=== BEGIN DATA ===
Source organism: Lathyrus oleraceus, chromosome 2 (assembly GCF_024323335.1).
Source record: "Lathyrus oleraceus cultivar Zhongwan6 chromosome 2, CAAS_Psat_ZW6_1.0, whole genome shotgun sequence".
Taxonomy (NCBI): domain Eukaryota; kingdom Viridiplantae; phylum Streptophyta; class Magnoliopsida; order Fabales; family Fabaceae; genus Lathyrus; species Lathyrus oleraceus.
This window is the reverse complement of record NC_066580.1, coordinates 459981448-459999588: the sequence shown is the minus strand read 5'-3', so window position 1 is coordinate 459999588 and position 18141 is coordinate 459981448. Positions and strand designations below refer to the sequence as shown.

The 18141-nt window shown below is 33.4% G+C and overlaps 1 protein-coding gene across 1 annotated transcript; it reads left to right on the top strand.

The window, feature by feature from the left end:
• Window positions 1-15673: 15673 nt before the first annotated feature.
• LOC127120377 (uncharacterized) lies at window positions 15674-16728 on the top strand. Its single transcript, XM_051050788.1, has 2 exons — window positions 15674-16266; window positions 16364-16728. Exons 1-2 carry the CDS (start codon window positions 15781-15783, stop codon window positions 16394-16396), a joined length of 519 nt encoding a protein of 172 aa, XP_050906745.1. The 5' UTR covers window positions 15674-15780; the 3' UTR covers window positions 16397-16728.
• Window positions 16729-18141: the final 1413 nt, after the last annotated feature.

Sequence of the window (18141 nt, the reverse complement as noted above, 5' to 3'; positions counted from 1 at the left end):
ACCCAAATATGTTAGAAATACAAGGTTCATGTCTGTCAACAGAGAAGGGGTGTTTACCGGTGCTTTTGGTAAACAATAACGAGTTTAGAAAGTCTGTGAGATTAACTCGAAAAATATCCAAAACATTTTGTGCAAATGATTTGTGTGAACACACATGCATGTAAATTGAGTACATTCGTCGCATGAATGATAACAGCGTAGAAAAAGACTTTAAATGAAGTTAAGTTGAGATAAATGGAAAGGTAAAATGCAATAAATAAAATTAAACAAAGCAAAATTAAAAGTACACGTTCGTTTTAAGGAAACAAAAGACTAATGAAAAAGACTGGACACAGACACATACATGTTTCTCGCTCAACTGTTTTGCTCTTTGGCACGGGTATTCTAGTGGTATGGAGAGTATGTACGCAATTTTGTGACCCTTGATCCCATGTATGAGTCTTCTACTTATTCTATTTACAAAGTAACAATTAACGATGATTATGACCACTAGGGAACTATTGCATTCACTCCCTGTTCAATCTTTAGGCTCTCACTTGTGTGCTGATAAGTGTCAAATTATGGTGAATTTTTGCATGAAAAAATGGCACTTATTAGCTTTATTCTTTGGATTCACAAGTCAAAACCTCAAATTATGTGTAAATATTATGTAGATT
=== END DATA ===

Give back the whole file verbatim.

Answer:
Source organism: Lathyrus oleraceus, chromosome 2 (assembly GCF_024323335.1).
Source record: "Lathyrus oleraceus cultivar Zhongwan6 chromosome 2, CAAS_Psat_ZW6_1.0, whole genome shotgun sequence".
Taxonomy (NCBI): domain Eukaryota; kingdom Viridiplantae; phylum Streptophyta; class Magnoliopsida; order Fabales; family Fabaceae; genus Lathyrus; species Lathyrus oleraceus.
This window is the reverse complement of record NC_066580.1, coordinates 459981448-459999588: the sequence shown is the minus strand read 5'-3', so window position 1 is coordinate 459999588 and position 18141 is coordinate 459981448. Positions and strand designations below refer to the sequence as shown.

The 18141-nt window shown below is 33.4% G+C and overlaps 1 protein-coding gene across 1 annotated transcript; it reads left to right on the top strand.

The window, feature by feature from the left end:
• Window positions 1-15673: 15673 nt before the first annotated feature.
• LOC127120377 (uncharacterized) lies at window positions 15674-16728 on the top strand. Its single transcript, XM_051050788.1, has 2 exons — window positions 15674-16266; window positions 16364-16728. Exons 1-2 carry the CDS (start codon window positions 15781-15783, stop codon window positions 16394-16396), a joined length of 519 nt encoding a protein of 172 aa, XP_050906745.1. The 5' UTR covers window positions 15674-15780; the 3' UTR covers window positions 16397-16728.
• Window positions 16729-18141: the final 1413 nt, after the last annotated feature.

Sequence of the window (18141 nt, the reverse complement as noted above, 5' to 3'; positions counted from 1 at the left end):
ACCCAAATATGTTAGAAATACAAGGTTCATGTCTGTCAACAGAGAAGGGGTGTTTACCGGTGCTTTTGGTAAACAATAACGAGTTTAGAAAGTCTGTGAGATTAACTCGAAAAATATCCAAAACATTTTGTGCAAATGATTTGTGTGAACACACATGCATGTAAATTGAGTACATTCGTCGCATGAATGATAACAGCGTAGAAAAAGACTTTAAATGAAGTTAAGTTGAGATAAATGGAAAGGTAAAATGCAATAAATAAAATTAAACAAAGCAAAATTAAAAGTACACGTTCGTTTTAAGGAAACAAAAGACTAATGAAAAAGACTGGACACAGACACATACATGTTTCTCGCTCAACTGTTTTGCTCTTTGGCACGGGTATTCTAGTGGTATGGAGAGTATGTACGCAATTTTGTGACCCTTGATCCCATGTATGAGTCTTCTACTTATTCTATTTACAAAGTAACAATTAACGATGATTATGACCACTAGGGAACTATTGCATTCACTCCCTGTTCAATCTTTAGGCTCTCACTTGTGTGCTGATAAGTGTCAAATTATGGTGAATTTTTGCATGAAAAAATGGCACTTATTAGCTTTATTCTTTGGATTCACAAGTCAAAACCTCAAATTATGTGTAAATATTATGTAGATT